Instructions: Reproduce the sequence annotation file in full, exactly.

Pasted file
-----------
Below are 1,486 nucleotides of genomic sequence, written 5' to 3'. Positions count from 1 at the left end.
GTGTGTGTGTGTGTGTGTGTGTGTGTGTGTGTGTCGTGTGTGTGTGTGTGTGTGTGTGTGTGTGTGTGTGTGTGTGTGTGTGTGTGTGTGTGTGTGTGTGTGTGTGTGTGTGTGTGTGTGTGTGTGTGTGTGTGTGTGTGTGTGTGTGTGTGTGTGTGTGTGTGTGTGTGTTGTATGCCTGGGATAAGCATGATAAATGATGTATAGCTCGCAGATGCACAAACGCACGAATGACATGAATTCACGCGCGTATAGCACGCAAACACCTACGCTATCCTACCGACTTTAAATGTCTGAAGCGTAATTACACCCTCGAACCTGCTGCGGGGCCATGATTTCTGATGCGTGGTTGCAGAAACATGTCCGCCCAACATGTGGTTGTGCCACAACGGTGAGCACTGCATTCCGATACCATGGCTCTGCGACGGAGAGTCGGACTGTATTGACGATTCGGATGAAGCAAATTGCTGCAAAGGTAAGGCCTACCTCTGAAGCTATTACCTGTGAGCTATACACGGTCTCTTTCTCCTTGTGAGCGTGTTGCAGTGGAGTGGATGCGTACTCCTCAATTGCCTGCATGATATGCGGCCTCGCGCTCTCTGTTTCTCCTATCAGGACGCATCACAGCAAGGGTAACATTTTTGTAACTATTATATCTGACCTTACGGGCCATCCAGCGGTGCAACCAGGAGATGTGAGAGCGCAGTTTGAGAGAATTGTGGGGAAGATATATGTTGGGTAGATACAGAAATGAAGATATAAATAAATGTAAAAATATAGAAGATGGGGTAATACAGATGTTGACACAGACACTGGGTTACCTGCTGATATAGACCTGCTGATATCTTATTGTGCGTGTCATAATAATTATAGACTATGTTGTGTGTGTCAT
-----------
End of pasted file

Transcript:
Below are 1,486 nucleotides of genomic sequence, written 5' to 3'. Positions count from 1 at the left end.
GTGTGTGTGTGTGTGTGTGTGTGTGTGTGTGTGTCGTGTGTGTGTGTGTGTGTGTGTGTGTGTGTGTGTGTGTGTGTGTGTGTGTGTGTGTGTGTGTGTGTGTGTGTGTGTGTGTGTGTGTGTGTGTGTGTGTGTGTGTGTGTGTGTGTGTGTGTGTGTGTGTGTGTGTGTTGTATGCCTGGGATAAGCATGATAAATGATGTATAGCTCGCAGATGCACAAACGCACGAATGACATGAATTCACGCGCGTATAGCACGCAAACACCTACGCTATCCTACCGACTTTAAATGTCTGAAGCGTAATTACACCCTCGAACCTGCTGCGGGGCCATGATTTCTGATGCGTGGTTGCAGAAACATGTCCGCCCAACATGTGGTTGTGCCACAACGGTGAGCACTGCATTCCGATACCATGGCTCTGCGACGGAGAGTCGGACTGTATTGACGATTCGGATGAAGCAAATTGCTGCAAAGGTAAGGCCTACCTCTGAAGCTATTACCTGTGAGCTATACACGGTCTCTTTCTCCTTGTGAGCGTGTTGCAGTGGAGTGGATGCGTACTCCTCAATTGCCTGCATGATATGCGGCCTCGCGCTCTCTGTTTCTCCTATCAGGACGCATCACAGCAAGGGTAACATTTTTGTAACTATTATATCTGACCTTACGGGCCATCCAGCGGTGCAACCAGGAGATGTGAGAGCGCAGTTTGAGAGAATTGTGGGGAAGATATATGTTGGGTAGATACAGAAATGAAGATATAAATAAATGTAAAAATATAGAAGATGGGGTAATACAGATGTTGACACAGACACTGGGTTACCTGCTGATATAGACCTGCTGATATCTTATTGTGCGTGTCATAATAATTATAGACTATGTTGTGTGTGTCAT